A Galapagos tortoise breeding program that launched at the end of John F. Kennedy's presidency has ended, and all 15 of the Galapagos tortoises (Chelo
A Galapagos tortoise breeding program that launched at the end of John F. Kennedy’s presidency has ended, and all 15 of the Galapagos tortoises (Chelonidis hoodensis) in the program have been returned to Española Island where they were released back into the wild. The tortoises were initially on other islands in the chain.
The June 15 release ends what was one of the most successful captive breeding programs for this species, according to the Galapagos National Park Directorate and Galapagos Conservancy, which oversaw the breeding program and the release of these reptile ambassadors.
Giant Tortoise Restoration Initiative
The Galapagos Conservancy wrote in a news release announcing the closure that the captive breeding program led to the reintroduction of close to 1,900 Española tortoises on the island. Many of the offspring have survived and now the conservancy estimates more than 2,300 of the giant tortoises are living on Española.
“This captive breeding program, in addition to the management actions implemented on Española island, give us peace of mind that we managed to save a species that would otherwise have become extinct. It can only be described as successful and an example of the conservation efforts that we implement as a National Government in synergy with our allies,” Paulo Proaño, Ecuador’s Minister of Environment and Water said.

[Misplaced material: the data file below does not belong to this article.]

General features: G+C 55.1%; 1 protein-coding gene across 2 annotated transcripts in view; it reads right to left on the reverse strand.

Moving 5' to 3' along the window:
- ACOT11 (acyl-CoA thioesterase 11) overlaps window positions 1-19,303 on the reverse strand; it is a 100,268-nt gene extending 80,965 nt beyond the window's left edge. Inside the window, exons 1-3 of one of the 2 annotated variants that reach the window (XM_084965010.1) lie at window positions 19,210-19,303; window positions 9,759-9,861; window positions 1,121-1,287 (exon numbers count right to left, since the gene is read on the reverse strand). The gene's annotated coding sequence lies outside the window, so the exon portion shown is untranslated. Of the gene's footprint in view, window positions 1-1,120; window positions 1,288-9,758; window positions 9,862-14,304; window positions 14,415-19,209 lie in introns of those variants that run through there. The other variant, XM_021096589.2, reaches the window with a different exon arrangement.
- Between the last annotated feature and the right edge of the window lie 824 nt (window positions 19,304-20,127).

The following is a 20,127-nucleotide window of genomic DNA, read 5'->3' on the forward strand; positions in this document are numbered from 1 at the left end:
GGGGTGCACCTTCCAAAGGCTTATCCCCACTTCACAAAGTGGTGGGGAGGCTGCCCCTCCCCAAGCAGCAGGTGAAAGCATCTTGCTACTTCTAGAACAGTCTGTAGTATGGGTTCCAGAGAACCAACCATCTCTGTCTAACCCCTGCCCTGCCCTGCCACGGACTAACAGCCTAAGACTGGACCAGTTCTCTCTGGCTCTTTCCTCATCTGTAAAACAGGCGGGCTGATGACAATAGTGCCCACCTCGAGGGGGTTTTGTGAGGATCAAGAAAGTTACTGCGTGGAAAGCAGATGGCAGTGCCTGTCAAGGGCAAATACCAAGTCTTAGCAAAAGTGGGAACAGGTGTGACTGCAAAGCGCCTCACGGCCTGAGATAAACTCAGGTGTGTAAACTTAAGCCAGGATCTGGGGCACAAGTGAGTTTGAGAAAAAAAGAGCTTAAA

The tortoises were put into an extensive quarantine. The release was originally slated for March 2020, but the COVID-19 pandemic delayed the transfer. The reptiles were internally and externally de-parasitized, and were microchipped and outfitted with GPS tracking devices.
“The first monitoring trip will take place in about six months,” Washington Tapia, director of the GTRI through Galapagos Conservancy said in the statement. “However, each tortoise has a GPS satellite device that will send six positions daily, which will add to images from 40 motion-triggered cameras distributed in the area. These will allow us to know all of their movements and activities.”
Diego The Galapagos Tortoise
Of the three males in the breeding program, Diego was the second most prolific. Forty percent of the young tortoises living on the island were fathered by Diego, according to genetic testing, while E5, fathered 60 percent.
During the early 1960s, there were just two males and 12 female Chelonoidis hoodensis Galapagos tortoises left on the island. They appeared in dire straits as a species. So in 1976, Diego, who began life on Española, was sent back to be part of the captive breeding program on the island. That program was deemed successful in 2014. In his 40 years as part of the program, he has been very prolific in adding to the species.